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Winter’s Bone

Director: Debra Granik
Cast: Jennifer Lawrence, John Hawkes, Lauren Sweetser, Garret Dillahunt, Dale Dickey, Shelley Waggener

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John Hawkes
Winter’s Bone


There is something at once wild and deathly still about Hawkes’ rogue uncle Teardrop in Debra Granik’s visionary Winter’s Bone. Though he moves with the stillness of a ghost, even as he shovels meth up his nose, the wraithlike Teardrop’s power lies in his ability to unnerve those around him, in the unexpectedness of his ruthlessness and cunning. Hawkes, a character actor who is likely most known for playing Kenny Powers’ brother in season one of the HBO sitcom Eastbound and Down, pieces his character in the film together meticulously, sewing the mannerisms, the gestures, the voice, the facial expressions, and the physicality of Teardrop together like a tailor cutting a fine suit meant to fit like a glove. When he is onscreen, the viewer is transfixed by this dangerous dealer and addict, with gleaming, black eyes like an Ozarks king snake. Teardrop is torn between being a violent boogeyman and helping his brother’s daughter Ree (Jennifer Lawrence) find her father before her family home is taken by debtors, and every unpredictable decision Hawkes makes only adds to the deathly ambiance of one of 2010’s finest films. Matt Mazur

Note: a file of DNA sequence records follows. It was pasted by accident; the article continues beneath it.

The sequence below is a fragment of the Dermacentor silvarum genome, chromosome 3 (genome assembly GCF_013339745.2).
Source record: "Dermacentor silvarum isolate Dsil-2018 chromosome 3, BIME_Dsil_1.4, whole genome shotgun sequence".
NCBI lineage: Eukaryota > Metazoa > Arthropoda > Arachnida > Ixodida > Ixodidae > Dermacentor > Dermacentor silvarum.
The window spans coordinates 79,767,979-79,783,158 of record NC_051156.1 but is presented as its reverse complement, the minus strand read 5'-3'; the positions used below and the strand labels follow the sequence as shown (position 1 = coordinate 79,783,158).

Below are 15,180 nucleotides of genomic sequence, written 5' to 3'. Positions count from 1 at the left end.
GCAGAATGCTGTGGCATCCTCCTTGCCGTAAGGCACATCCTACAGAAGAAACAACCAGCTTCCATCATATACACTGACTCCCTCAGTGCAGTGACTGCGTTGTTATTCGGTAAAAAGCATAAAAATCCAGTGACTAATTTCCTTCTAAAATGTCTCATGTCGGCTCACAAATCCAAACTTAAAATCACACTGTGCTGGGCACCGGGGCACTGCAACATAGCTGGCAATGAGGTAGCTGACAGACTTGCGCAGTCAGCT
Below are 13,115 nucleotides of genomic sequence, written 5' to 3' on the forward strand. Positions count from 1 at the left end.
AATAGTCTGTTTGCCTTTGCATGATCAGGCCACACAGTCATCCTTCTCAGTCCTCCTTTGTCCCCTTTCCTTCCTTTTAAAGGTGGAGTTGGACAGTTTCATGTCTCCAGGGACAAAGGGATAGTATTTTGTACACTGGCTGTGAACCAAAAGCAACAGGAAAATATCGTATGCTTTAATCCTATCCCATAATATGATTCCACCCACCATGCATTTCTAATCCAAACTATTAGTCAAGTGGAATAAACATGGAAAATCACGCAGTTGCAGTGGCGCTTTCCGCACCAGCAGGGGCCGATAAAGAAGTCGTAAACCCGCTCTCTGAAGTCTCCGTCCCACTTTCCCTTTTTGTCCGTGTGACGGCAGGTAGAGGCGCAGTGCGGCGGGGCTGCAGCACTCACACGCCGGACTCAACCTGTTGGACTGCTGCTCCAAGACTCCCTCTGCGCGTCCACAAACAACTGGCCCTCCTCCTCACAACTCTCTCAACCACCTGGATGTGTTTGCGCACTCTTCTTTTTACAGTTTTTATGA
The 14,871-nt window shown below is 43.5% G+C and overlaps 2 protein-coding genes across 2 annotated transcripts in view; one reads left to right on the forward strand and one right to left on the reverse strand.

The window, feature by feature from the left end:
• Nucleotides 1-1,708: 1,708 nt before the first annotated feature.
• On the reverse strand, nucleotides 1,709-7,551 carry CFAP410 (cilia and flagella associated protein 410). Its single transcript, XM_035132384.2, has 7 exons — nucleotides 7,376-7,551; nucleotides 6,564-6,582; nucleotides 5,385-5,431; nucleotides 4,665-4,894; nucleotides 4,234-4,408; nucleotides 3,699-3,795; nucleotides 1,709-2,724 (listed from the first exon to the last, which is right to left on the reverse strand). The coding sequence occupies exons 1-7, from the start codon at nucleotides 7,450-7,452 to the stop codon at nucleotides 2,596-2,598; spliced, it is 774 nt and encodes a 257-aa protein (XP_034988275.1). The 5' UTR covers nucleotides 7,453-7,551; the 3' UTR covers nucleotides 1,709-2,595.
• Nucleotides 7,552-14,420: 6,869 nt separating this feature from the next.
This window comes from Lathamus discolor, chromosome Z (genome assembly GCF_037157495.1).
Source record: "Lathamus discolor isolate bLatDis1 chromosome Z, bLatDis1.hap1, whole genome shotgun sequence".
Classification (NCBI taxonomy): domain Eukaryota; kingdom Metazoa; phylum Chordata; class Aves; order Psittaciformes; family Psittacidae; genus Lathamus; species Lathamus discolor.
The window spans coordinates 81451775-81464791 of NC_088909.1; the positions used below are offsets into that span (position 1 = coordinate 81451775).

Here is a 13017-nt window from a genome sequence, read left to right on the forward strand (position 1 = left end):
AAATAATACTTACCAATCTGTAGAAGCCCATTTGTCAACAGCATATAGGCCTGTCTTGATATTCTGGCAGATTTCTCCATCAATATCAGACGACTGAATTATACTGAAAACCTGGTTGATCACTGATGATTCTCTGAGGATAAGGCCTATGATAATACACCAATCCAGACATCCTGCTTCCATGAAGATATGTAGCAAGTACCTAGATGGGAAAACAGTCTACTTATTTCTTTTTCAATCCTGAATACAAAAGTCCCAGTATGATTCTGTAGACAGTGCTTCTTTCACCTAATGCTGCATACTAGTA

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The King’s Speech

Director: Tom Hooper
Cast:   Colin Firth, Helena Bonham Carter, Guy Pearce, Michael Gambon, Geoffrey Rush, Timothy Spall, Jennifer Ehle

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Colin Firth
The King’s Speech


In the hands of anyone other than Colin Firth, this role would be the very definition of mannered Merchant/Ivory grandstanding. A modern King of England, celebrated for his strength during World War II but hiding a horrible secret: stammering. It’s enough to get your Anthony Hopkins-ing and your Derek Jacobi-ing. But thanks to the terrific, textured take by Firth, as well as able support from co-stars Geoffrey Rush and Helena Bonham Carter, this mundane monarch with a psychologically deep speech defect becomes a champion of choice and perseverance. Even as he is jumping around on one foot and swearing up a storm, he remains dignified, determined, and somewhat defeated. If heavy hangs the head that wears the crown, Firth’s ruler is routinely downtrodden. But when he finally overcomes, the epiphany is humbling and heartfelt. Bill Gibron